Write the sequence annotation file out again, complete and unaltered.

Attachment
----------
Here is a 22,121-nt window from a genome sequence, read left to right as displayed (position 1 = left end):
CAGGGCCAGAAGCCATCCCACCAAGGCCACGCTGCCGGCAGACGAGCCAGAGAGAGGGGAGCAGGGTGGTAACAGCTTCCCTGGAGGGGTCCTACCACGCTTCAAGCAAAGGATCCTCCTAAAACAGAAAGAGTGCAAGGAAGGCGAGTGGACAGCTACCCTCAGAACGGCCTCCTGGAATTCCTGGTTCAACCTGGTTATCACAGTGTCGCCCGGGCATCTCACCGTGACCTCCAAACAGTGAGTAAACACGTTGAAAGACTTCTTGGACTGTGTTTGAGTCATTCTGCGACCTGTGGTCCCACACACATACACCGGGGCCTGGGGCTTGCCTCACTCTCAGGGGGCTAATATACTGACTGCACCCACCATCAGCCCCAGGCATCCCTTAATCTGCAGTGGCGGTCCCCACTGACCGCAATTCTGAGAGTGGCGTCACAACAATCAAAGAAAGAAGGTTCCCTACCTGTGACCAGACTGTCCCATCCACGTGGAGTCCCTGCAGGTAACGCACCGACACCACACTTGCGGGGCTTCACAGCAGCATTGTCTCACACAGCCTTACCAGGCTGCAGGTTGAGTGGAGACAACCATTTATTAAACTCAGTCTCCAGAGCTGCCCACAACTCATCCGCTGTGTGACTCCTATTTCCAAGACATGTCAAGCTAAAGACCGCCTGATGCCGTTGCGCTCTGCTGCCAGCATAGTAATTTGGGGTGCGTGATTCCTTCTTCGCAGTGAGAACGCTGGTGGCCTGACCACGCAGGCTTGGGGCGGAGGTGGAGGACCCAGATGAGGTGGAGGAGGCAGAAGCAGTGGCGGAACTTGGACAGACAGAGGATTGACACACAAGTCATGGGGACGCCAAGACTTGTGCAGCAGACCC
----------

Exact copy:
Here is a 22,121-nt window from a genome sequence, read left to right as displayed (position 1 = left end):
CAGGGCCAGAAGCCATCCCACCAAGGCCACGCTGCCGGCAGACGAGCCAGAGAGAGGGGAGCAGGGTGGTAACAGCTTCCCTGGAGGGGTCCTACCACGCTTCAAGCAAAGGATCCTCCTAAAACAGAAAGAGTGCAAGGAAGGCGAGTGGACAGCTACCCTCAGAACGGCCTCCTGGAATTCCTGGTTCAACCTGGTTATCACAGTGTCGCCCGGGCATCTCACCGTGACCTCCAAACAGTGAGTAAACACGTTGAAAGACTTCTTGGACTGTGTTTGAGTCATTCTGCGACCTGTGGTCCCACACACATACACCGGGGCCTGGGGCTTGCCTCACTCTCAGGGGGCTAATATACTGACTGCACCCACCATCAGCCCCAGGCATCCCTTAATCTGCAGTGGCGGTCCCCACTGACCGCAATTCTGAGAGTGGCGTCACAACAATCAAAGAAAGAAGGTTCCCTACCTGTGACCAGACTGTCCCATCCACGTGGAGTCCCTGCAGGTAACGCACCGACACCACACTTGCGGGGCTTCACAGCAGCATTGTCTCACACAGCCTTACCAGGCTGCAGGTTGAGTGGAGACAACCATTTATTAAACTCAGTCTCCAGAGCTGCCCACAACTCATCCGCTGTGTGACTCCTATTTCCAAGACATGTCAAGCTAAAGACCGCCTGATGCCGTTGCGCTCTGCTGCCAGCATAGTAATTTGGGGTGCGTGATTCCTTCTTCGCAGTGAGAACGCTGGTGGCCTGACCACGCAGGCTTGGGGCGGAGGTGGAGGACCCAGATGAGGTGGAGGAGGCAGAAGCAGTGGCGGAACTTGGACAGACAGAGGATTGACACACAAGTCATGGGGACGCCAAGACTTGTGCAGCAGACCC